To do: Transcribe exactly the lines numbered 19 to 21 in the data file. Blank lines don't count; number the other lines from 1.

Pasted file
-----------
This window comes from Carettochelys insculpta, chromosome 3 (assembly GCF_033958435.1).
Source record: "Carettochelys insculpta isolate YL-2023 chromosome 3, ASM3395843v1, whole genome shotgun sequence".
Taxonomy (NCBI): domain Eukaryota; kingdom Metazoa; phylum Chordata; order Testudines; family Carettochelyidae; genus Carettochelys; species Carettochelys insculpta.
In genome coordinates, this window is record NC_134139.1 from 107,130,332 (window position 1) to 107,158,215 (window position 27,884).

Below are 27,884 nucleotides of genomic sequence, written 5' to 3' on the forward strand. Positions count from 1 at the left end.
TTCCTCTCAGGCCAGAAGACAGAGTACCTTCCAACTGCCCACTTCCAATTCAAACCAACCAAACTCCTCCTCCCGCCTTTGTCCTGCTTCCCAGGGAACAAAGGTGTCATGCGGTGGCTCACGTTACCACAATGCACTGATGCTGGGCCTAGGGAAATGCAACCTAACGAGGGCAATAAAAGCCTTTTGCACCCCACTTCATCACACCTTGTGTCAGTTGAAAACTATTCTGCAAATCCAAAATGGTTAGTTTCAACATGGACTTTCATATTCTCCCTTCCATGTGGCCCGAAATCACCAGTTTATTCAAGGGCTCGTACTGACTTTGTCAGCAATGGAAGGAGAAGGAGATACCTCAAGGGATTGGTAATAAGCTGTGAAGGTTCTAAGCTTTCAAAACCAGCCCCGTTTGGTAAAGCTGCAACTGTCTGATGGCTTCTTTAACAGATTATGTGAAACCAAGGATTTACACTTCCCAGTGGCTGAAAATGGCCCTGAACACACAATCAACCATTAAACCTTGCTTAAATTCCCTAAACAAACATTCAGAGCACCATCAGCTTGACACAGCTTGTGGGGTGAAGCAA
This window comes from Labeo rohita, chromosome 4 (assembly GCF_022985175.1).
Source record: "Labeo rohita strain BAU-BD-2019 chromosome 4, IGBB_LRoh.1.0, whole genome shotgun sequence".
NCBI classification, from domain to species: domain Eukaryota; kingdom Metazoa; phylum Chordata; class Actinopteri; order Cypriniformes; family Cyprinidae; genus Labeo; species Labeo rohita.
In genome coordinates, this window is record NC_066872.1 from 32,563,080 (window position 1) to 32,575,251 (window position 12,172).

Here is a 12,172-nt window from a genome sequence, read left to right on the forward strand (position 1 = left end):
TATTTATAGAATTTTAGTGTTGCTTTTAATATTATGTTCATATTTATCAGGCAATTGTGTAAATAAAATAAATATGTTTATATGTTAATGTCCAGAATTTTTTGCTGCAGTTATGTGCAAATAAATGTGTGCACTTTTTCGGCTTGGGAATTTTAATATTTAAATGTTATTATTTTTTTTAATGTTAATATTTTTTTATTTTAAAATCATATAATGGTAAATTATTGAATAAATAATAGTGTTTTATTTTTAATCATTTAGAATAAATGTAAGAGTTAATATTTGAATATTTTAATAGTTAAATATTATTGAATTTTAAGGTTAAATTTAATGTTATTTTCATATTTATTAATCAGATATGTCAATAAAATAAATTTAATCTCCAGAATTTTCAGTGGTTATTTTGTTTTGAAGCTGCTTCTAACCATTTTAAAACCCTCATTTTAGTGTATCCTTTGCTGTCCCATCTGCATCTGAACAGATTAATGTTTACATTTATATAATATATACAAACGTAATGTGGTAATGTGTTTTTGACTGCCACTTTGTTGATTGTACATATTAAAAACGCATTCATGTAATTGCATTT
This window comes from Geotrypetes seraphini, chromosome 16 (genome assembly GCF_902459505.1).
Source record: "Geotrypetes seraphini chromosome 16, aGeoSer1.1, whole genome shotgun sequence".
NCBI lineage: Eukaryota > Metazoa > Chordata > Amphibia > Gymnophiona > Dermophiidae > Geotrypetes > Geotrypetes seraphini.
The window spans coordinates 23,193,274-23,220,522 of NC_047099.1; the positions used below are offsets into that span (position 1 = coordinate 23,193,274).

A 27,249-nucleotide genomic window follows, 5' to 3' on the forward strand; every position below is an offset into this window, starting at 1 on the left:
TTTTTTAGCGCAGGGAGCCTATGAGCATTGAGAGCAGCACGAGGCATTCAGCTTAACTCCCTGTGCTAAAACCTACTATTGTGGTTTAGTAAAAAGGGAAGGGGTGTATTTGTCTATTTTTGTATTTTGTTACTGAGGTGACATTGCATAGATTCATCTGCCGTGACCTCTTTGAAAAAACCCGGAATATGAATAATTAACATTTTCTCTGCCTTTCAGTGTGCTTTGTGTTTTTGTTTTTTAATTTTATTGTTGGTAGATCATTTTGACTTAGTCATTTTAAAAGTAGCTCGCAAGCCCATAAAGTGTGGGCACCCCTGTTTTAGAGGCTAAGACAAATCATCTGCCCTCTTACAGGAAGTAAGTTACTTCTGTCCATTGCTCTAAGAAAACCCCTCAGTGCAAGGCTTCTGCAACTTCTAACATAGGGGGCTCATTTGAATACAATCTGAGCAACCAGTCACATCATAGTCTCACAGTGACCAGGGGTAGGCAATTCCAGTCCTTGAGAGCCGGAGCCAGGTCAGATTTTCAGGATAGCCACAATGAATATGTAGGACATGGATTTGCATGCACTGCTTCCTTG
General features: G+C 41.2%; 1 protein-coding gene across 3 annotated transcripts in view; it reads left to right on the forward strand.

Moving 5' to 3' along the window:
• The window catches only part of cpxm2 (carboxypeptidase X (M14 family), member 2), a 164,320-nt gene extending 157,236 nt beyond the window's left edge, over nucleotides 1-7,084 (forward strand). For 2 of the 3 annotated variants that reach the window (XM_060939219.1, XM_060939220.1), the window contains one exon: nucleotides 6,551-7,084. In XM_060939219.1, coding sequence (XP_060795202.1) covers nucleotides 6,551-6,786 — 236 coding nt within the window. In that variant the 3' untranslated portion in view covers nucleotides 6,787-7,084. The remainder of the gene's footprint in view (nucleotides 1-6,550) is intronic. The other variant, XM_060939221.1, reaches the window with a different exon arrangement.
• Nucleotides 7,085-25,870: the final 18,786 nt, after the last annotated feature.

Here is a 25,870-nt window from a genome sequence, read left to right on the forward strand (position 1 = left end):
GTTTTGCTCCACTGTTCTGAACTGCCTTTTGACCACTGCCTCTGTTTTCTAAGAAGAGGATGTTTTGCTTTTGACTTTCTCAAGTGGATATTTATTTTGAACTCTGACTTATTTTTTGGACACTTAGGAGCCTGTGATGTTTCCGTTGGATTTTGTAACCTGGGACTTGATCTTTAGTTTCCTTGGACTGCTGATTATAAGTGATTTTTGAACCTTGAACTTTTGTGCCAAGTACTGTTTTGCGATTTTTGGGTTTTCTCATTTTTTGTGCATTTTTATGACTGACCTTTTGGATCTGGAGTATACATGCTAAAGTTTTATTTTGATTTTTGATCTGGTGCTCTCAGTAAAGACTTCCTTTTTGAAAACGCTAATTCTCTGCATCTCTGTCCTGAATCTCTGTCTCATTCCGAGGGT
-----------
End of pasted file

General features: G+C 41.2%; 1 protein-coding gene across 3 annotated transcripts in view; it reads left to right on the forward strand.

Moving 5' to 3' along the window:
• The window catches only part of cpxm2 (carboxypeptidase X (M14 family), member 2), a 164,320-nt gene extending 157,236 nt beyond the window's left edge, over nucleotides 1-7,084 (forward strand). For 2 of the 3 annotated variants that reach the window (XM_060939219.1, XM_060939220.1), the window contains one exon: nucleotides 6,551-7,084. In XM_060939219.1, coding sequence (XP_060795202.1) covers nucleotides 6,551-6,786 — 236 coding nt within the window. In that variant the 3' untranslated portion in view covers nucleotides 6,787-7,084. The remainder of the gene's footprint in view (nucleotides 1-6,550) is intronic. The other variant, XM_060939221.1, reaches the window with a different exon arrangement.